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Menahga reviews new township fire contract

The Menahga fire committee reviewed a new contract with township representatives last week and presented a few changes.

The city council will sign the final agreement with Huntersville, Shell River and Blueberry townships in April.

According to the 2010/2011 contract, the city will be responsible for 51 percent of the budget. The townships will assume the rest on a tax capacity basis.

Committee members who met Thursday were Mayor Tom Larson, councilwoman Kim Rasmussen, fire chief Dave Kicker and city administrator Teri Osterman.

Osterman said the Menahga firemen agreed to take ownership of 51 percent of the department's $82,752 budget, which is a change from last year's contract.

The 2008/2009 agreement allowed the city to take responsibility for 33 percent of the budget, which is based on th­e city's tax capacity.

That left 38 percent for Blueberry Township, 10.9 percent for Huntersville and 17 percent for Shell River.

Osterman said by taking 51 percent of the budget, the remaining 49 percent is spread out among the townships based on tax capacity.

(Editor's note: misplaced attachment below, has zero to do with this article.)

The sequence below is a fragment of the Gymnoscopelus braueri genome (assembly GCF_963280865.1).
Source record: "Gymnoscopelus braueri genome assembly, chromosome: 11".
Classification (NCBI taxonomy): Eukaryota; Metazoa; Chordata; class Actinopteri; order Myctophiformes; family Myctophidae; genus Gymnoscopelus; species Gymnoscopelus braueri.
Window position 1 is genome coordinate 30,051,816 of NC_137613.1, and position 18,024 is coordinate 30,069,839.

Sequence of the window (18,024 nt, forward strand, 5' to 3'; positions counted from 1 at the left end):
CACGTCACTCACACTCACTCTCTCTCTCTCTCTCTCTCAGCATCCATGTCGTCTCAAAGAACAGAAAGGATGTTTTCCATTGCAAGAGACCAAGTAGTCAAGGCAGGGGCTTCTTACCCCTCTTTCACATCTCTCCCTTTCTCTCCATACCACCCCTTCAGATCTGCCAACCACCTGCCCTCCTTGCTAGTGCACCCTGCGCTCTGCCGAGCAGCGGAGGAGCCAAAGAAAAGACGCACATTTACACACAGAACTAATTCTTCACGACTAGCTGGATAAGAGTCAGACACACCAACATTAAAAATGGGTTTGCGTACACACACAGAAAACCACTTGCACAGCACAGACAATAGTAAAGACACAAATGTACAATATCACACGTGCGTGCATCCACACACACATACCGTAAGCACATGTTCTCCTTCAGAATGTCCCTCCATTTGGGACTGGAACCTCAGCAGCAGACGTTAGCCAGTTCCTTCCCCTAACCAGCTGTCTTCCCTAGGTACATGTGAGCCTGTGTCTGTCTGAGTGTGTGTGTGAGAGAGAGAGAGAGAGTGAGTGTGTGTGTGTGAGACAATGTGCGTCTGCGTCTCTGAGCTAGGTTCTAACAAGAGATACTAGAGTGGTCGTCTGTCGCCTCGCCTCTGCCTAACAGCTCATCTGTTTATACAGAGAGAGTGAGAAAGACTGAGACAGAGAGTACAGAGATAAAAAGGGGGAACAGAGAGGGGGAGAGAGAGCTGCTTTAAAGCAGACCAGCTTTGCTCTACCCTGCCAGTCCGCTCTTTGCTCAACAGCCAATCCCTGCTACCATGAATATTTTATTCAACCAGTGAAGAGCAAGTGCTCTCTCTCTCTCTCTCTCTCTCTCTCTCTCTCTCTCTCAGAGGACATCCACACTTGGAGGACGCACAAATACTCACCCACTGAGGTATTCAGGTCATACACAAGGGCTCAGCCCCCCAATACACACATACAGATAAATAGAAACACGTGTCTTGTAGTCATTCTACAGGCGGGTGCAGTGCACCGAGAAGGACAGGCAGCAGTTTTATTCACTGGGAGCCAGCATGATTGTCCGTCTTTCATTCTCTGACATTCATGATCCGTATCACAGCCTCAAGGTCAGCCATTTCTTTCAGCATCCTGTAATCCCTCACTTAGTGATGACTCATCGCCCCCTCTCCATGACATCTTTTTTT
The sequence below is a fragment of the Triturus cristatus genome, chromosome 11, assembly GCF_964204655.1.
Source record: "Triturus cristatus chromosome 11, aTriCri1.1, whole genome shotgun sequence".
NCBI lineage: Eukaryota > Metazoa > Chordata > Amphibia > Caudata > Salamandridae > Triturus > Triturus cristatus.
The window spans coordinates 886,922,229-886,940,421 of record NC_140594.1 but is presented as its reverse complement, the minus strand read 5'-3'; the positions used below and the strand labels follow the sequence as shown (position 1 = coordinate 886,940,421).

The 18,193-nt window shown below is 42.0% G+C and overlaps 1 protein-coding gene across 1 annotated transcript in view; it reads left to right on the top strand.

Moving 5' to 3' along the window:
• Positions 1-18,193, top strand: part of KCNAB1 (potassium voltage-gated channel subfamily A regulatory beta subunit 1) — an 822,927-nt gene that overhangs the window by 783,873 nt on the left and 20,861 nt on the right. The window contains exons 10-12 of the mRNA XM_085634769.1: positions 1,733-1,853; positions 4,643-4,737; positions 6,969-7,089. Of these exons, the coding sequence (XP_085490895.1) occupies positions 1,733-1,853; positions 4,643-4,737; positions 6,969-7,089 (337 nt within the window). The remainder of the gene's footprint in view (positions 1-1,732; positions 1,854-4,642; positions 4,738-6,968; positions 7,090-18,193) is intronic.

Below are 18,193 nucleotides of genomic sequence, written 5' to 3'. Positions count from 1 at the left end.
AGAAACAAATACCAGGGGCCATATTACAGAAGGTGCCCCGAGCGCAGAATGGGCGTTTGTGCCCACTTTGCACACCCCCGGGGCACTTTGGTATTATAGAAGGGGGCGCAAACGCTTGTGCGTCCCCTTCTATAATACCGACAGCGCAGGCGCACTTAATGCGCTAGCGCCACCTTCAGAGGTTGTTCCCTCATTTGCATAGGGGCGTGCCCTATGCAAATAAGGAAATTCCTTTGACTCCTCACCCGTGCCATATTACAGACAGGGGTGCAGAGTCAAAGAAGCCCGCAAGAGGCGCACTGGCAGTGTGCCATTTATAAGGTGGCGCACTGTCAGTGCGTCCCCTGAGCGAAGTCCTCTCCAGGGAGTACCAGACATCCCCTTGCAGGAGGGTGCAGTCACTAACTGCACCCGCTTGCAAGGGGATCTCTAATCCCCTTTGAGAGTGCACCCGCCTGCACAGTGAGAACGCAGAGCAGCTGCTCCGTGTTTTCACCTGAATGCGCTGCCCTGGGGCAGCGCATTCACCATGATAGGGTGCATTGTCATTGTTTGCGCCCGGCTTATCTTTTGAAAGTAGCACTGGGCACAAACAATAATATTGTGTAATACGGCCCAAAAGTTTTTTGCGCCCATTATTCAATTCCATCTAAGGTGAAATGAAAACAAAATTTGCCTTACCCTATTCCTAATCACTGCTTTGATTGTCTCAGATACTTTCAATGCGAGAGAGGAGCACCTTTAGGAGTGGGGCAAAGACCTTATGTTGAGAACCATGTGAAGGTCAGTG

"It's always a concrete number," she said. "Something we felt was the fairest."

Under the new contract, each year, Blueberry Township will be responsible for around $24,000, Shell River will pay about $10,000 and Huntersville will pay approximately $6,500.

The new contract also requires a late fee if the townships don't make their payments on time.

Annual payments must be made to the city by April 1 each year of the contract, otherwise a 10 percent penalty fee per month would be charged.

The new contract doesn't require payments to the fire equipment fund, in which confusion over the amount of what should've been deposited there resulted in an Office of the State Auditor investigation last year.

The townships will no longer be obligated to make periodic payments to the fire equipment fund because all fire truck payments were paid off last year. The city will also purchase fire equipments as needed throughout the contract period.

"Tax capacity seemed to be the easiest, simplest, cut and dry," Larson said.